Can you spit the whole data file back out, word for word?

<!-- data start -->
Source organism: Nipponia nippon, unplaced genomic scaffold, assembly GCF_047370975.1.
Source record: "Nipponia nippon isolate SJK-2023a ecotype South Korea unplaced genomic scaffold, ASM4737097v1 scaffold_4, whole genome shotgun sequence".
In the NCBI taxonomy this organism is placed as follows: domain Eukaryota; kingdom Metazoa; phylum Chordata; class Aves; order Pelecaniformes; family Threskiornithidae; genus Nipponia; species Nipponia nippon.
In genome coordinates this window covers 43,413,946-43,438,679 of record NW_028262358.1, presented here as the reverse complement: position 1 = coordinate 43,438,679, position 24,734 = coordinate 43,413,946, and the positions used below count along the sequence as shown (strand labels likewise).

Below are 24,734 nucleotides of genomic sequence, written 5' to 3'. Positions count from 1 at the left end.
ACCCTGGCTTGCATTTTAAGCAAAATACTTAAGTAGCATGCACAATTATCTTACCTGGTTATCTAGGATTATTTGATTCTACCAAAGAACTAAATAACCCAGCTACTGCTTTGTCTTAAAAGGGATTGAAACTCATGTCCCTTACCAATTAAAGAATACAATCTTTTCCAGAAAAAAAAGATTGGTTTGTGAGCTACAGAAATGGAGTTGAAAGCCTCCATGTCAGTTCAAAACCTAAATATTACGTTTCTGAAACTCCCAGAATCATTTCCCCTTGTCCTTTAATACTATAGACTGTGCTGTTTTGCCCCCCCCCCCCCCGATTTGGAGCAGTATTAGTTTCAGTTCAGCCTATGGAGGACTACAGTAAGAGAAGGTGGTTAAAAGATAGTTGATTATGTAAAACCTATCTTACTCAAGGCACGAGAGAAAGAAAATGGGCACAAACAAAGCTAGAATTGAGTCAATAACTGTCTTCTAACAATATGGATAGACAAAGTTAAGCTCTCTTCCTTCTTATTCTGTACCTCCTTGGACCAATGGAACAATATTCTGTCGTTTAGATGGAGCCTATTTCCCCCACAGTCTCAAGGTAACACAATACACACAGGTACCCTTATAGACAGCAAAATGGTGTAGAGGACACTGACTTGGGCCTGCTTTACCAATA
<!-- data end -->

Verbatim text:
Source organism: Nipponia nippon, unplaced genomic scaffold, assembly GCF_047370975.1.
Source record: "Nipponia nippon isolate SJK-2023a ecotype South Korea unplaced genomic scaffold, ASM4737097v1 scaffold_4, whole genome shotgun sequence".
In the NCBI taxonomy this organism is placed as follows: domain Eukaryota; kingdom Metazoa; phylum Chordata; class Aves; order Pelecaniformes; family Threskiornithidae; genus Nipponia; species Nipponia nippon.
In genome coordinates this window covers 43,413,946-43,438,679 of record NW_028262358.1, presented here as the reverse complement: position 1 = coordinate 43,438,679, position 24,734 = coordinate 43,413,946, and the positions used below count along the sequence as shown (strand labels likewise).

Below are 24,734 nucleotides of genomic sequence, written 5' to 3'. Positions count from 1 at the left end.
ACCCTGGCTTGCATTTTAAGCAAAATACTTAAGTAGCATGCACAATTATCTTACCTGGTTATCTAGGATTATTTGATTCTACCAAAGAACTAAATAACCCAGCTACTGCTTTGTCTTAAAAGGGATTGAAACTCATGTCCCTTACCAATTAAAGAATACAATCTTTTCCAGAAAAAAAAGATTGGTTTGTGAGCTACAGAAATGGAGTTGAAAGCCTCCATGTCAGTTCAAAACCTAAATATTACGTTTCTGAAACTCCCAGAATCATTTCCCCTTGTCCTTTAATACTATAGACTGTGCTGTTTTGCCCCCCCCCCCCCCGATTTGGAGCAGTATTAGTTTCAGTTCAGCCTATGGAGGACTACAGTAAGAGAAGGTGGTTAAAAGATAGTTGATTATGTAAAACCTATCTTACTCAAGGCACGAGAGAAAGAAAATGGGCACAAACAAAGCTAGAATTGAGTCAATAACTGTCTTCTAACAATATGGATAGACAAAGTTAAGCTCTCTTCCTTCTTATTCTGTACCTCCTTGGACCAATGGAACAATATTCTGTCGTTTAGATGGAGCCTATTTCCCCCACAGTCTCAAGGTAACACAATACACACAGGTACCCTTATAGACAGCAAAATGGTGTAGAGGACACTGACTTGGGCCTGCTTTACCAATA